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Montreal cops hunting data thieves

Sep 13, 20163 mins
Data BreachIT SkillsSecurity

laptop theft thief
Credit: Koldunova_Anna/iStock/Thinkstock

When I was a kid growing up I was always enamored with the old cops and robbers movies. I was always amazed a the criminals terrible OPSEC even at a young age. I could never fathom how they didn’t get pinched with that striped shirt, mask and bag with the dollar sign on the side. Seemed like the obvious candidate back then.

Times have changed. Thieves don’t stand out as they could literally be anyone these days. Your personal information even has a monetary value in the darker parts of the Internet. Usually we find attackers attempting to steal information from financial institutions or even from healthcare facilities. Wherever they can get the information they need to steal as much money as they can get their hands on.

At the end of last week an interesting spin on this theme caught my eye in the news.

From CBC:

It’s believed the suspects installed the devices, which allowed them to gain access to the personal information and data of students at Concordia.

Eight students have filed complaints with police, but investigators believe the number of victims is much higher.

Police say they are looking for two men who are possibly of North African or Middle Eastern descent and are between 20 and 35 years old.

These guys were simply brazen (and showed some ingenuity) in their approach to their data breach. They broke into the systems at Concorida University in Montreal. They installed their key loggers and left. Interesting approach here by collecting data from library systems.

Thankfully some staff at the library were alert and spotted the devices. The curious question that comes to mind is how long has this been going on at Concorida? Or even more to the point, where else has this activity been taking place? I would be curious to see if other universities have discovered similar instances. I don’t think it would be much of a stretch to think that this has taken place in more educational institutions that just this one.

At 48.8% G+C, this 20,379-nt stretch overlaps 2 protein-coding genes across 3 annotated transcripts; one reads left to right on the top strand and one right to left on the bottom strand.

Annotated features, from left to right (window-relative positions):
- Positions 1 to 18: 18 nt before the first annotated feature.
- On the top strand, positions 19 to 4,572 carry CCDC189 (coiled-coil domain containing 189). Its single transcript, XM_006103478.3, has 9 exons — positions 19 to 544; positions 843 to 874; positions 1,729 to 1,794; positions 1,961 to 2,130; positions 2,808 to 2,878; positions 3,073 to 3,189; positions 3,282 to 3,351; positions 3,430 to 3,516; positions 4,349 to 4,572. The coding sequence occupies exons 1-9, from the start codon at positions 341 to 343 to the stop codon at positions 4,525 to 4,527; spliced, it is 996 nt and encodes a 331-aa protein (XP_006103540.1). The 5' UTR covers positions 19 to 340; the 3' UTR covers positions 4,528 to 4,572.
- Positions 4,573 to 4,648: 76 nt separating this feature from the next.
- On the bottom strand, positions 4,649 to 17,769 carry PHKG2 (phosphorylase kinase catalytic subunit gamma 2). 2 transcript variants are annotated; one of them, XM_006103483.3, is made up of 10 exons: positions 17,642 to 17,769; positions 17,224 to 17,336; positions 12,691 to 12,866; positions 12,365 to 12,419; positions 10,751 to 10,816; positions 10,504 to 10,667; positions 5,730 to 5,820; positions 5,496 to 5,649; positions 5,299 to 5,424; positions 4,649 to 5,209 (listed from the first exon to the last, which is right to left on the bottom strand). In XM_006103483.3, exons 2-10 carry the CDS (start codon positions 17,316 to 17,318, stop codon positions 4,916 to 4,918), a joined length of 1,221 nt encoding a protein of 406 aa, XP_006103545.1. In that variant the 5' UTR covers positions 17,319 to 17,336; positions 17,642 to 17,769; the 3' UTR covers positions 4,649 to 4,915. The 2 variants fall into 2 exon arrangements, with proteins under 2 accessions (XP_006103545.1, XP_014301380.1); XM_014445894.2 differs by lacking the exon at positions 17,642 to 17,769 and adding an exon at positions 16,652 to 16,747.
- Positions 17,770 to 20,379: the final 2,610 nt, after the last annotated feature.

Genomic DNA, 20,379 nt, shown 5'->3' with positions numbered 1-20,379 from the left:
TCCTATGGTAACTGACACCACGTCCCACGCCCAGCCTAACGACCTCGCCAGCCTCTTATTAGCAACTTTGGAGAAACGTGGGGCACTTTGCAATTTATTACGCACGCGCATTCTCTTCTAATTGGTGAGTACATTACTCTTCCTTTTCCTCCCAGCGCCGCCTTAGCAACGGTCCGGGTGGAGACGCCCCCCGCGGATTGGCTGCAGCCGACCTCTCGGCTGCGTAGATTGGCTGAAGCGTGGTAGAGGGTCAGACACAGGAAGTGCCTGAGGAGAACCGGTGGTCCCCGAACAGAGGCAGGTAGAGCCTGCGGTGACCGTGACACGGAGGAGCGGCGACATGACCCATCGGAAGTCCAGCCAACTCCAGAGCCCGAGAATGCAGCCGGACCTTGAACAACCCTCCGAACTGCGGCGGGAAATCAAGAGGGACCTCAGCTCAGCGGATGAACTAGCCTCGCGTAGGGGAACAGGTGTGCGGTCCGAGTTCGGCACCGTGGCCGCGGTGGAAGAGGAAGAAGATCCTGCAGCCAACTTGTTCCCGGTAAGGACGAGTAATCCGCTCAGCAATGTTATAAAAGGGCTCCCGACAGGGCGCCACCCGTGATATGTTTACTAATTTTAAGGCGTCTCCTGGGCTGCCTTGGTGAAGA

This serves as a great lesson to have a strong monitoring regime in place in your organization. Do you have alerting in place to fire in the even someone inserts a USB device into a server in your datacenter? Do you have access controls in place to alert you as to who is coming and going from your data center?

This might seem rather basic on the face of it but, I have seen many instances over the years where companies would have all these great biometric controls, man traps, cameras and the like but, then they would prop open the back door so that the security guard could sneak out for a smoke break.

Another example of this was a law firm that I once did some work for on a contract. They had all manner of security controls for their paper files, an extremely diligent front desk staff. But, again the door to the emergency stairway was propped open because the it was “easier to get to the break room” on the next floor below. That floor had no such controls in place.

Monitoring your network and assessing your physical controls is not something to be taken lightly. Be sure to test your physical security in addition to verifying your network controls whenever you have an assessment conducted. Otherwise, the next time someone with a cake and balloons that comes to the gate might not be here for Sally’s birthday on the 7th floor.


Dave Lewis has over two decades of industry experience. He has extensive experience in IT security operations and management. Currently, Dave is a Global Security Advocate for Akamai Technologies. He is the founder of the security site Liquidmatrix Security Digest and co-host of the Liquidmatrix podcast.

The opinions expressed in this blog are those of Dave Lewis and do not necessarily represent those of IDG Communications, Inc., its parent, subsidiary or affiliated companies.

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